For those struggling with substance use disorders, arrests and altercations with law enforcement are not uncommon. Getting the necessary drug/alcohol education and treatment can be life-changing. Some individuals find themselves going through this process as part of a court-ordered education program as a condition of probation or parole.
Simply put, one can avoid a parole violation by complying with court ordered parole conditions. If one of the conditions is attending an educational program, then showing up, participating, and completing the program will ensure violation prevention.
Even if a violation has occurred, if you enter an educational program prior to the hearing, a judge may see it as a mitigating factor and the violation could be dismissed.
Outside of parole requirements, a substance abuse education program can help you or the ones you love stay on the path of recovery.
Parole vs. Probation
If you are seeking an education program to comply with a court order, it is important to know if you are dealing with a probationary period or a parole.
Parole refers to individuals who have been released after serving a portion of their sentence. Alternatively, rather than a sentence, a judge may impose a period of probation on a convicted offender.
Both have conditions and violations to these conditions can bring harsh consequences, including reincarceration to serve the remainder of the sentence. Often, treatment for substance use disorders is one of those conditions.
Parolees and probationers alike have more access to drugs and alcohol than the incarcerated population. They have a higher number of opportunities to relapse. Therefore, substance abuse treatment for parolees and probationers differs from treatment for those who are incarcerated.
What’s the Difference Between Education Programs and Treatment Programs?
Alcohol education and treatment programs have a lot in common. In fact, they are often paired together in programs that accomplish both tasks: treating the substance use disorder and educating the individual on strategies to function without dependence on alcohol or drugs.
However, many people are first-time offenders, or they do not meet the qualifications to be diagnosed with addiction. These are the individuals who benefit from an education-centered approach.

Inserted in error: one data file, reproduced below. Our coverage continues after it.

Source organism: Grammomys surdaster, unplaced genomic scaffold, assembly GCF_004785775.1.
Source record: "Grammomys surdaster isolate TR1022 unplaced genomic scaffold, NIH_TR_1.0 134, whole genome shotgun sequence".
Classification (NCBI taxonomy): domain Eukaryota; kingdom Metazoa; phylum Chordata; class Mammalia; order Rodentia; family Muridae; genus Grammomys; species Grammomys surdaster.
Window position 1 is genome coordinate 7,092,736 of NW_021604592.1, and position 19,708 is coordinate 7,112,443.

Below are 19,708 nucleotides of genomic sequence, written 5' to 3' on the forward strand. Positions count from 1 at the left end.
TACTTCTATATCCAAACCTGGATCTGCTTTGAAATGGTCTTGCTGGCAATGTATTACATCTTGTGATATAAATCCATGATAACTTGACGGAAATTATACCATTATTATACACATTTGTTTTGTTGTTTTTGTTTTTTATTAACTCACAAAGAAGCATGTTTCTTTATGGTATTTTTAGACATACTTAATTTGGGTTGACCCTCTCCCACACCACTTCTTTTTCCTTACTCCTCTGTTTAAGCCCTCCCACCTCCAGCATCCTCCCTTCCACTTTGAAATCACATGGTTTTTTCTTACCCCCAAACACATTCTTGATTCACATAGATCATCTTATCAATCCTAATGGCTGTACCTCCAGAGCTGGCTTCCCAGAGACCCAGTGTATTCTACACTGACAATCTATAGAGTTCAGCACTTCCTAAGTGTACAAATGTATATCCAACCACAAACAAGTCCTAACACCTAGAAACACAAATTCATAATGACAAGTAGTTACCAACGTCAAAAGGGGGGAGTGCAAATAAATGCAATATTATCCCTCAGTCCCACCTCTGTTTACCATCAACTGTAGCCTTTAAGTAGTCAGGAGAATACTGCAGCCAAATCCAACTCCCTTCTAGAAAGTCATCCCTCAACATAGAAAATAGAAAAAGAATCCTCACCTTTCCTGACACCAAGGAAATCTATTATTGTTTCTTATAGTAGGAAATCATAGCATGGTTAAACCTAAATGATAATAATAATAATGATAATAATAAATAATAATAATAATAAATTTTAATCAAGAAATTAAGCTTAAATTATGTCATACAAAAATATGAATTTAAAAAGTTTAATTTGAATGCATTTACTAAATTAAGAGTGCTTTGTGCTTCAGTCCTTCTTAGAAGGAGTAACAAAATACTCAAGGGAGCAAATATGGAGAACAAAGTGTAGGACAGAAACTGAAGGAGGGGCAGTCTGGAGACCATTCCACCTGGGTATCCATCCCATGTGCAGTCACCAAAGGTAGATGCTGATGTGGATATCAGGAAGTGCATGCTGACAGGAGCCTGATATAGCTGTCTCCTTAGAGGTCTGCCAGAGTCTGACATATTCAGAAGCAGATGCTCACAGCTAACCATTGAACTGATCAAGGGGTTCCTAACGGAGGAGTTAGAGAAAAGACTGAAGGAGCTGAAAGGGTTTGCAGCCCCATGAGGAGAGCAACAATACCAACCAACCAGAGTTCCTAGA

Highly trained and credentialed counselors make sure that people who would not choose to be in the program on their own still feel supported and understand that this experience can be incredibly helpful and important to them.
What Educational Programs Should Include
It is important for educational programs to offer educational materials that describe how alcohol and drugs are processed by the body and the negative effect it has. Also, it is necessary to involve speakers who can talk about the health risks associated with consumption of alcohol and drugs. Speakers who might have been impacted by drunk drivers in their own family or impacted themselves by drunk drivers can also shed some light for parolees and demonstrate the seriousness of similar behavior.
Individuals on parole or probation should ask their caseworker, attorney, or judge to make sure the courses fulfill state requirements. For the most part, these educational services are offered by private companies, and they must be certified by the State of Maryland. An attorney who is familiar with the area can help direct their clients to the facilities that would be best for their particular set of circumstances.
When the probationer successfully completes his/her classes and stays on a positive path, the original charge may even be dismissed. The benefit to the individual is a clean record and the freedom to get on with their life. The benefit of a life free from drug/alcohol addiction is all the more life-affirming.
New Life Addiction Counseling and Mental Health Services has helped people avoid parole or parole violation for more than 30 years. If you’re interested in learning more about the treatment programs available, click here.